November 17, 2010

Pajama Jam

When I was growing up my  mom sewed a lot of our clothes. I could pretty much count on a new spring dress and a pair of new pajamas every year. Although I am not nearly as proficient with the sewing machine as she was, I have tried to continue that tradition with my own kids.
My theme for the handmade Christmas gifts I making this year is "stuff I've already got in the stash." What is the fancy name for that? Upcycled? Thrifty? I am good with "free."
Anyway, I pulled out all my flannel scraps and played with the patterns until I had a few prints I could make each child a pair of pajama pants with. I used my trusty simplicity pattern for the two big kids pants, and just traced a pair of pj pants that I knew already fit for my toddler.
I only made pants, because we live in the south, where fleecy, long sleeved, flannel pjs would only get used about three times all year. We do better with bare feet, t-shirt tops, and pants that can be cropped into shorts as soon as summer hits. So these pants were destined to be topped with a comfy t-shirt. I couldn't make myself wrap up a package of plain white tees to put under the tree, so I decided to spruce them up a little.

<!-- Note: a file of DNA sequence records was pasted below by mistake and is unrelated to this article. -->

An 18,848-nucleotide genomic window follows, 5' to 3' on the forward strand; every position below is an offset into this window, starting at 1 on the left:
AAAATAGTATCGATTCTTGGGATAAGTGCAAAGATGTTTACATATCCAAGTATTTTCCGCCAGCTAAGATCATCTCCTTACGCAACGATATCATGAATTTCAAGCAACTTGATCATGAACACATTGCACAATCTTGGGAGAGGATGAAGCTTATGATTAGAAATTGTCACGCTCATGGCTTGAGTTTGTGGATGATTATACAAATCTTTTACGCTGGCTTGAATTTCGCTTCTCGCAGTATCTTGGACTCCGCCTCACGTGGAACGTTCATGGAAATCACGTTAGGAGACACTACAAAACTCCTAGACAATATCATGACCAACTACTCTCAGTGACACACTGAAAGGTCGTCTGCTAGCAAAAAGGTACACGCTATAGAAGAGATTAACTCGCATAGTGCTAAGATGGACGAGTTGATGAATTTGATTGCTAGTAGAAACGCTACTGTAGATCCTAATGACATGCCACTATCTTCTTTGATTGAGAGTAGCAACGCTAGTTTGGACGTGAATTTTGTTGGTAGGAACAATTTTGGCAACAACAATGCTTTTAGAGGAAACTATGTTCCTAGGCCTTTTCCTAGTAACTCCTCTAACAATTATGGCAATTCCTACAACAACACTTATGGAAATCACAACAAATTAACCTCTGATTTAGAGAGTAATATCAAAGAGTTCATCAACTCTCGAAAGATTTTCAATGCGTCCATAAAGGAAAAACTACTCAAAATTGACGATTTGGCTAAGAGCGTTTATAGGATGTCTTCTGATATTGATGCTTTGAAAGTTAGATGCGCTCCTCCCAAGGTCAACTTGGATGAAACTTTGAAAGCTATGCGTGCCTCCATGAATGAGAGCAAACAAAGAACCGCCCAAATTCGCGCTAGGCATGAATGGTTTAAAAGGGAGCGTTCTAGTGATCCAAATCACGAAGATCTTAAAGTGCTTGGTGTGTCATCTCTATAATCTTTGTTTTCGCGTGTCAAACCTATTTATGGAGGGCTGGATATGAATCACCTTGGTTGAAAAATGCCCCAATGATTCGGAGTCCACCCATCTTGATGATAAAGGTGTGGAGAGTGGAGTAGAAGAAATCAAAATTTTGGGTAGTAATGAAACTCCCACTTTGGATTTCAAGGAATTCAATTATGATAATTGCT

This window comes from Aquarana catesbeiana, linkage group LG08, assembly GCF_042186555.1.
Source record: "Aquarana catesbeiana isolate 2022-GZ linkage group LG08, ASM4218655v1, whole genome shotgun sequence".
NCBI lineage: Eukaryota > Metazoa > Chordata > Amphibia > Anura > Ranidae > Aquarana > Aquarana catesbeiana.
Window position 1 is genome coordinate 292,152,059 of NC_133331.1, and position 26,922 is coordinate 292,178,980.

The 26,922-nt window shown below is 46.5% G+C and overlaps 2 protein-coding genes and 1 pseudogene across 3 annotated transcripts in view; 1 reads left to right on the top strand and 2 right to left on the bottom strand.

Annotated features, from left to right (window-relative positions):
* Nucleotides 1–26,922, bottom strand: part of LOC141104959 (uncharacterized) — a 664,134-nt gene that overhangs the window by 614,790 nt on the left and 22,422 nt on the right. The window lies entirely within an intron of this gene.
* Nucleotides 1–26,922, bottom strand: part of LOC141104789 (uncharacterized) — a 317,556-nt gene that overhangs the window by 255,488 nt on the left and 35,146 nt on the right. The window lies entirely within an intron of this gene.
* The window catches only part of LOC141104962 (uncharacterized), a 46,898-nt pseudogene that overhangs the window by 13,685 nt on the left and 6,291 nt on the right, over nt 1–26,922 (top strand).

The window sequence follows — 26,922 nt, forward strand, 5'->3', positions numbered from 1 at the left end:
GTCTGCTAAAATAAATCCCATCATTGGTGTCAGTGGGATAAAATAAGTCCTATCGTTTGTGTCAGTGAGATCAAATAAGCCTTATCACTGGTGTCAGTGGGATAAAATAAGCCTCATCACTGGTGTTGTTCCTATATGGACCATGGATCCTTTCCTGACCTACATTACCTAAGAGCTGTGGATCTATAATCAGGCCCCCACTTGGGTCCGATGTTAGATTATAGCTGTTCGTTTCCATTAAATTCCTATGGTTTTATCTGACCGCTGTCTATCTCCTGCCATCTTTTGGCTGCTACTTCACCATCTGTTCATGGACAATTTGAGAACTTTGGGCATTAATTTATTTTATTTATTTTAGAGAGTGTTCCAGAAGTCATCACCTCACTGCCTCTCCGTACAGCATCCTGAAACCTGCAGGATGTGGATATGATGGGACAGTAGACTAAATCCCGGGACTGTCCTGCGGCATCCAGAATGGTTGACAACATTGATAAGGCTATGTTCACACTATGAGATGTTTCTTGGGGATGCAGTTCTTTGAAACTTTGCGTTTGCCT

I tried my hand at reverse applique. It turned out OK, but I was unprepared with how hard it is to sew all those tiny curves and details with my plain straight line sewing machine with no quilting attachments. It took a lot longer than I thought it would, and I was pretty much done with sewing for about two weeks afterward. It took a while for me to gain my confidence back. After all that though, here are the results and tiny tutorial for you.

1. Grab a package of plain t-shirts, or use a few you already have. Wash and dry and iron (I never iron, but I did this time. it helped).

2.Turn them inside out and pin on your contrasting fabric. I cut out prints for the pajama pants scraps and outlined in pencil the lines I wanted to sew. Be careful not to pin the fabric through both layers of the t-shirt!

3. Sew over the lines you drew. If you are skilled at applique, go all out. If you are a beginner like yours truly, go for something simple!

4. Next, turn your shirt inside out and cut away the t-shirt material that is inside the shape you sewed. Your design should show through.

 5. All done! Check to make sure you like the way it looks. Add to it if you need to. Turn inside out and trim off any extra fabric or threads.

 Ta-da! Three kids pj sets, all ready for St Nicholas to deliver on Dec 6th!

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